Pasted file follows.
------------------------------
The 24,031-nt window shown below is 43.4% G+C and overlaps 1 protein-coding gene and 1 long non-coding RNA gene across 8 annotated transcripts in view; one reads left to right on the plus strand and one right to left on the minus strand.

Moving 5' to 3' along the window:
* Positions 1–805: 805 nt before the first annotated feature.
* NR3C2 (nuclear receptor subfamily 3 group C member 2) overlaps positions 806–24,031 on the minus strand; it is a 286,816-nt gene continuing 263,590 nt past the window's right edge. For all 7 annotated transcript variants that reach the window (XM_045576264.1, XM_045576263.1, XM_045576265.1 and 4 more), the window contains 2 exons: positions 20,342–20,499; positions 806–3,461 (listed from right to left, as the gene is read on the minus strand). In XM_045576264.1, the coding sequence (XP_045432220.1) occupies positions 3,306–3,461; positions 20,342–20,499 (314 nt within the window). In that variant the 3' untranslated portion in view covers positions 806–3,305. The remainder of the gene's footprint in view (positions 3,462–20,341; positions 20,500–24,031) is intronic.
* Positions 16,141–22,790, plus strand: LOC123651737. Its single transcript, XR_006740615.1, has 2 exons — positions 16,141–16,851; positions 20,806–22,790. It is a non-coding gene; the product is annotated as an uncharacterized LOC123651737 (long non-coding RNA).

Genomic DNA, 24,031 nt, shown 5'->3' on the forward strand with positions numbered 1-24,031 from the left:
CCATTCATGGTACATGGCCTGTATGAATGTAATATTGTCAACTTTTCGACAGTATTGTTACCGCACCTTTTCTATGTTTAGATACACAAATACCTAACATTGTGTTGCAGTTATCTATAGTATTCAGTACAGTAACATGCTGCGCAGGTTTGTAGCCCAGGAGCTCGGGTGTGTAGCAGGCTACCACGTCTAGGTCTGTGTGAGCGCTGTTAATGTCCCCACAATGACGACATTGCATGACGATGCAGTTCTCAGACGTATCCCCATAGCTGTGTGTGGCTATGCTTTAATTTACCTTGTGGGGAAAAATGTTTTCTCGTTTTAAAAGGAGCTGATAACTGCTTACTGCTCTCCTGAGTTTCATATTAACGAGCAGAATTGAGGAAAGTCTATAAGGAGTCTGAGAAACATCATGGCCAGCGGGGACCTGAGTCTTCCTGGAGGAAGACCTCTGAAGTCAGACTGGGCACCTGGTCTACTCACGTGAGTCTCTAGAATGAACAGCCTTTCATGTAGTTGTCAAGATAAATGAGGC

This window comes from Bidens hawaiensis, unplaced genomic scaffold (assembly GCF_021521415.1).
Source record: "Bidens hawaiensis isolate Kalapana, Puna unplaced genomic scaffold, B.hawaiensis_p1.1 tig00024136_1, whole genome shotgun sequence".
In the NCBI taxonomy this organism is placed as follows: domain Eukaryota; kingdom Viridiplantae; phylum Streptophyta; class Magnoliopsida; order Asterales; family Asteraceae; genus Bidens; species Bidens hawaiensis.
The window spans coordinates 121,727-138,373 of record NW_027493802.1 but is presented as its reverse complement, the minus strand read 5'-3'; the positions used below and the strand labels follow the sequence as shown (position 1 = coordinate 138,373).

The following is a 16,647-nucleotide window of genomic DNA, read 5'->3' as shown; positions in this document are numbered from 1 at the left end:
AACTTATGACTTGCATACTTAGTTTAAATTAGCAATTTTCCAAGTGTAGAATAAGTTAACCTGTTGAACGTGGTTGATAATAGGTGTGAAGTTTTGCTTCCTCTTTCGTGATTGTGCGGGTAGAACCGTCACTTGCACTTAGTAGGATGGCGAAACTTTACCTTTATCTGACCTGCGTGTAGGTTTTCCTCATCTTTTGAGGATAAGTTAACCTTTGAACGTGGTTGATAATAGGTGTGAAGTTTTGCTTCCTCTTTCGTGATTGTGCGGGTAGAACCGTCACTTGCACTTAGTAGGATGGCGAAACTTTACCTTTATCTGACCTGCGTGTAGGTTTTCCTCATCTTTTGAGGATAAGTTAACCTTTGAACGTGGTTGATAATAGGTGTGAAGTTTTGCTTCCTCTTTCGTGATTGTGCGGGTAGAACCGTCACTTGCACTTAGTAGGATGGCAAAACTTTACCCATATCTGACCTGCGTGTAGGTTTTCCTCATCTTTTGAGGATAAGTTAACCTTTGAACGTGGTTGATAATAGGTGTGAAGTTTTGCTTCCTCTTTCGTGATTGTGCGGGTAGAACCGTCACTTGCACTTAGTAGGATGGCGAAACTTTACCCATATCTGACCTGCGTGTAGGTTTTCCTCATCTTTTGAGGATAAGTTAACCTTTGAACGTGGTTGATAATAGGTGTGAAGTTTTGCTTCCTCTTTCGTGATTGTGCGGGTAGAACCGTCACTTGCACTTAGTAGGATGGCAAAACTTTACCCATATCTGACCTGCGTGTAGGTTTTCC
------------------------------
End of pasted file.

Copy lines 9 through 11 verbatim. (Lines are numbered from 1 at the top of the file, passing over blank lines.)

Source record: "Bidens hawaiensis isolate Kalapana, Puna unplaced genomic scaffold, B.hawaiensis_p1.1 tig00024136_1, whole genome shotgun sequence".
In the NCBI taxonomy this organism is placed as follows: domain Eukaryota; kingdom Viridiplantae; phylum Streptophyta; class Magnoliopsida; order Asterales; family Asteraceae; genus Bidens; species Bidens hawaiensis.
The window spans coordinates 121,727-138,373 of record NW_027493802.1 but is presented as its reverse complement, the minus strand read 5'-3'; the positions used below and the strand labels follow the sequence as shown (position 1 = coordinate 138,373).